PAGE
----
About the author: Lee White has been writing about restaurants and cooking since 1976 and has been extensively published in the Worcester (Mass.) Magazine, The Day, Norwich Bulletin, and Hartford Courant.  She currently writes Nibbles and a cooking column called A La Carte for LymeLine.com and the Shore Publishing and the Times newspapers, both of which are owned by The Day.

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Legal News You Can Use: Divorce and Your Teenager

parents-arguing-350-300x200Sponsored Post: Divorce is painful for children, no matter how old they are. How kids deal with divorce greatly depends on their age and level of maturity. While younger children may cling to parents, teenagers often pull away and become uncharacteristically rebellious.

To make things even more complicated, social media has made the landscape much more dangerous. However, there are warning signs you can look out for, and the good news is that there are clear ways to make the separation and divorce process easier for teens.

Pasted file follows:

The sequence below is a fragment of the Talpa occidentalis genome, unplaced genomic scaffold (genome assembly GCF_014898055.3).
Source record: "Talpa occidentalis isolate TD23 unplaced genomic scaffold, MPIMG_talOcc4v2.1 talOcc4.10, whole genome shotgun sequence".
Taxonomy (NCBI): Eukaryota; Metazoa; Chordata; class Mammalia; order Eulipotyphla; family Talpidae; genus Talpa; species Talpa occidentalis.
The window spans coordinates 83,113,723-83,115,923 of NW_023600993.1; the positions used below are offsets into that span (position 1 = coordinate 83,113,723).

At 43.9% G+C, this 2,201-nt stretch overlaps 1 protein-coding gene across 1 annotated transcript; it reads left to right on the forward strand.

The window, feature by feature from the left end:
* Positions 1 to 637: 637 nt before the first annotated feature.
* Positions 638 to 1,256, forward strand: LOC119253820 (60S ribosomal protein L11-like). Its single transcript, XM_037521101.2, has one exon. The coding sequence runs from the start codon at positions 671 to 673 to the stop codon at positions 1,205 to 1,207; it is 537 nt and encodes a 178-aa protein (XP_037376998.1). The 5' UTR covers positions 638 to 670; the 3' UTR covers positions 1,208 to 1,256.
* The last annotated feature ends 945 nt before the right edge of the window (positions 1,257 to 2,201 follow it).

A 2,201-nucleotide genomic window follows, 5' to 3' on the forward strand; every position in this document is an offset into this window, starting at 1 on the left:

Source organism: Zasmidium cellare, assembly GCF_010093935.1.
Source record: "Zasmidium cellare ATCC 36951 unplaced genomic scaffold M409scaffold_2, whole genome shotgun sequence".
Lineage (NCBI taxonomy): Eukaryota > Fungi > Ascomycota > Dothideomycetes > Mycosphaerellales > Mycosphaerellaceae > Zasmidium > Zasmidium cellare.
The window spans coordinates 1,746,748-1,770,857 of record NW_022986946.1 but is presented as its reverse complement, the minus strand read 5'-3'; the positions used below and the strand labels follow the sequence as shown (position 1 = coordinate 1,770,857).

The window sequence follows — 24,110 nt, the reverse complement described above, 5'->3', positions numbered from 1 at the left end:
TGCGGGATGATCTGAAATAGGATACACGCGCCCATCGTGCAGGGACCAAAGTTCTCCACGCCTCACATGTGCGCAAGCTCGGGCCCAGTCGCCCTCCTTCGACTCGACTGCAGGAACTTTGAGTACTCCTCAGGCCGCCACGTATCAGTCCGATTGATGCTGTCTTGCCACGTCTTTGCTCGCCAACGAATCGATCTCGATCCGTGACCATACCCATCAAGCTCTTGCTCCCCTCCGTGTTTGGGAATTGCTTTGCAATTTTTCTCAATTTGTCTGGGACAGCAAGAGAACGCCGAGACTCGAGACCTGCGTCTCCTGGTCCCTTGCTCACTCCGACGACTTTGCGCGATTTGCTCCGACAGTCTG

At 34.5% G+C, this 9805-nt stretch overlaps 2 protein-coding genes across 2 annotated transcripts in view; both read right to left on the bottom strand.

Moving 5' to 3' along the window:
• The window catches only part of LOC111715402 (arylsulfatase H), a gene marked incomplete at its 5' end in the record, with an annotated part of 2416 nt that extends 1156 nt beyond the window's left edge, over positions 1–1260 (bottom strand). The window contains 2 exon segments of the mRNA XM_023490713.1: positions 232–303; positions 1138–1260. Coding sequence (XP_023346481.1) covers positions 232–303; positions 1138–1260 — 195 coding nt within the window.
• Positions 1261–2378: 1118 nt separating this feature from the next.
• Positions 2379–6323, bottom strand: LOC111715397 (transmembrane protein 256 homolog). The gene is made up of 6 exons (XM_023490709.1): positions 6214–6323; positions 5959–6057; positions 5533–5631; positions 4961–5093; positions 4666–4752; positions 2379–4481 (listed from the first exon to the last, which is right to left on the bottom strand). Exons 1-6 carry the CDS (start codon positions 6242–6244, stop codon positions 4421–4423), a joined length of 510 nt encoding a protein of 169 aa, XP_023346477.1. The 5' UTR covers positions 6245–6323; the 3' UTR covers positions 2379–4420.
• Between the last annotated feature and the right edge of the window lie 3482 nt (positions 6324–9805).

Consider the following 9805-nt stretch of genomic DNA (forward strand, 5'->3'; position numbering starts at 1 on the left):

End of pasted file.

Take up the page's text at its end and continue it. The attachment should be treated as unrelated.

How does divorce feel?

Always keep in mind that although your teenager may appear mature physically, he/she is still growing emotionally, and is not an adult on the inside. Teens have a lot going on, and divorce can pile on more drama than they are equipped to handle. They may feel angry and embarrassed. Or, they might feel responsible and blame themselves. Teens often feel torn between their loyalties to each parent. When children have been dealing with disharmony and parental fighting for a long period of time, divorce may even come as a relief. Remember, this is also the time that adolescents start thinking about their own future love life. Divorce may make them feel like they have less chance for success in love. This is all very scary and confusing for a teenager.

Struggling for independence